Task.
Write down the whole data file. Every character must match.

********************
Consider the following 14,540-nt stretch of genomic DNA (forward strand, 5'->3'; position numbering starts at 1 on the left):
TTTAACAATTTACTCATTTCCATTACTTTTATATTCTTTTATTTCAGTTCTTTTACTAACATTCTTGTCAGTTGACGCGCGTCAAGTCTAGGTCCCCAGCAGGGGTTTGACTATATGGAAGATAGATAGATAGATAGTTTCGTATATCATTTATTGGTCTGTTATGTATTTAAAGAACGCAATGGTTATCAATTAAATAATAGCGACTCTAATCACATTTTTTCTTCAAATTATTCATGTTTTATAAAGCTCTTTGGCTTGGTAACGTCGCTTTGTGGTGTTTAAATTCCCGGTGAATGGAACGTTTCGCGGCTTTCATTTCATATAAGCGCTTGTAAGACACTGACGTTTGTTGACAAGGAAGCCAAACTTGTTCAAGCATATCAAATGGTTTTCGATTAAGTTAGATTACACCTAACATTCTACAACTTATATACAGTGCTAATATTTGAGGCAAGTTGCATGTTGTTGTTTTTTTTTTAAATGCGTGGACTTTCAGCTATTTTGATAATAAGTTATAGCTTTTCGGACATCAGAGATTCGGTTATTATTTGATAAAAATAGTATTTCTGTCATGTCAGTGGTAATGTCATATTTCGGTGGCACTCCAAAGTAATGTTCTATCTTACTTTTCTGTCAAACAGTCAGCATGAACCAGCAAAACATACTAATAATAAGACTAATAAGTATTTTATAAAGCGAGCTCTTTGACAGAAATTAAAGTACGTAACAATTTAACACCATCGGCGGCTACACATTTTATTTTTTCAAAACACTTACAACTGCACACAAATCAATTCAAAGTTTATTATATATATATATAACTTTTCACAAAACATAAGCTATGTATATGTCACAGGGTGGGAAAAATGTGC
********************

Consider the following 14,540-nt stretch of genomic DNA (forward strand, 5'->3'; position numbering starts at 1 on the left):
TTTAACAATTTACTCATTTCCATTACTTTTATATTCTTTTATTTCAGTTCTTTTACTAACATTCTTGTCAGTTGACGCGCGTCAAGTCTAGGTCCCCAGCAGGGGTTTGACTATATGGAAGATAGATAGATAGATAGTTTCGTATATCATTTATTGGTCTGTTATGTATTTAAAGAACGCAATGGTTATCAATTAAATAATAGCGACTCTAATCACATTTTTTCTTCAAATTATTCATGTTTTATAAAGCTCTTTGGCTTGGTAACGTCGCTTTGTGGTGTTTAAATTCCCGGTGAATGGAACGTTTCGCGGCTTTCATTTCATATAAGCGCTTGTAAGACACTGACGTTTGTTGACAAGGAAGCCAAACTTGTTCAAGCATATCAAATGGTTTTCGATTAAGTTAGATTACACCTAACATTCTACAACTTATATACAGTGCTAATATTTGAGGCAAGTTGCATGTTGTTGTTTTTTTTTTAAATGCGTGGACTTTCAGCTATTTTGATAATAAGTTATAGCTTTTCGGACATCAGAGATTCGGTTATTATTTGATAAAAATAGTATTTCTGTCATGTCAGTGGTAATGTCATATTTCGGTGGCACTCCAAAGTAATGTTCTATCTTACTTTTCTGTCAAACAGTCAGCATGAACCAGCAAAACATACTAATAATAAGACTAATAAGTATTTTATAAAGCGAGCTCTTTGACAGAAATTAAAGTACGTAACAATTTAACACCATCGGCGGCTACACATTTTATTTTTTCAAAACACTTACAACTGCACACAAATCAATTCAAAGTTTATTATATATATATATAACTTTTCACAAAACATAAGCTATGTATATGTCACAGGGTGGGAAAAATGTGC